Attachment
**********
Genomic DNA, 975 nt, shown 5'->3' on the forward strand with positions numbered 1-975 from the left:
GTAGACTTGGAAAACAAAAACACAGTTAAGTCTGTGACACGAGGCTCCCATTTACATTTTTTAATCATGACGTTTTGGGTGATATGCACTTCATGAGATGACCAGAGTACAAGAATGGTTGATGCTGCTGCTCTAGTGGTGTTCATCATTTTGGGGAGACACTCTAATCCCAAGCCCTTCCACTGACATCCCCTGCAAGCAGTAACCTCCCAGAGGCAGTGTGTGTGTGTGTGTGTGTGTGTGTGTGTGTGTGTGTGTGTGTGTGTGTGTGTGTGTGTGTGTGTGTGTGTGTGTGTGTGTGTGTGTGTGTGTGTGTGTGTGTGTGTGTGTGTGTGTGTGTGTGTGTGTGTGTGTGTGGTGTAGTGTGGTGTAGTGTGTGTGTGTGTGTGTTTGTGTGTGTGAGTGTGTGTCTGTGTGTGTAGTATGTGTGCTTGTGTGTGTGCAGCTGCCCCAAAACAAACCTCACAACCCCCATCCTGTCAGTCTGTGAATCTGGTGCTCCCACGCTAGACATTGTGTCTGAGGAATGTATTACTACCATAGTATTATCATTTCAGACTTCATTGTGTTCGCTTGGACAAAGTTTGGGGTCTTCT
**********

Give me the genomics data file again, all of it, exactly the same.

Genomic DNA, 975 nt, shown 5'->3' on the forward strand with positions numbered 1-975 from the left:
GTAGACTTGGAAAACAAAAACACAGTTAAGTCTGTGACACGAGGCTCCCATTTACATTTTTTAATCATGACGTTTTGGGTGATATGCACTTCATGAGATGACCAGAGTACAAGAATGGTTGATGCTGCTGCTCTAGTGGTGTTCATCATTTTGGGGAGACACTCTAATCCCAAGCCCTTCCACTGACATCCCCTGCAAGCAGTAACCTCCCAGAGGCAGTGTGTGTGTGTGTGTGTGTGTGTGTGTGTGTGTGTGTGTGTGTGTGTGTGTGTGTGTGTGTGTGTGTGTGTGTGTGTGTGTGTGTGTGTGTGTGTGTGTGTGTGTGTGTGTGTGTGTGTGTGTGTGTGTGTGTGTGTGGTGTAGTGTGGTGTAGTGTGTGTGTGTGTGTGTTTGTGTGTGTGAGTGTGTGTCTGTGTGTGTAGTATGTGTGCTTGTGTGTGTGCAGCTGCCCCAAAACAAACCTCACAACCCCCATCCTGTCAGTCTGTGAATCTGGTGCTCCCACGCTAGACATTGTGTCTGAGGAATGTATTACTACCATAGTATTATCATTTCAGACTTCATTGTGTTCGCTTGGACAAAGTTTGGGGTCTTCT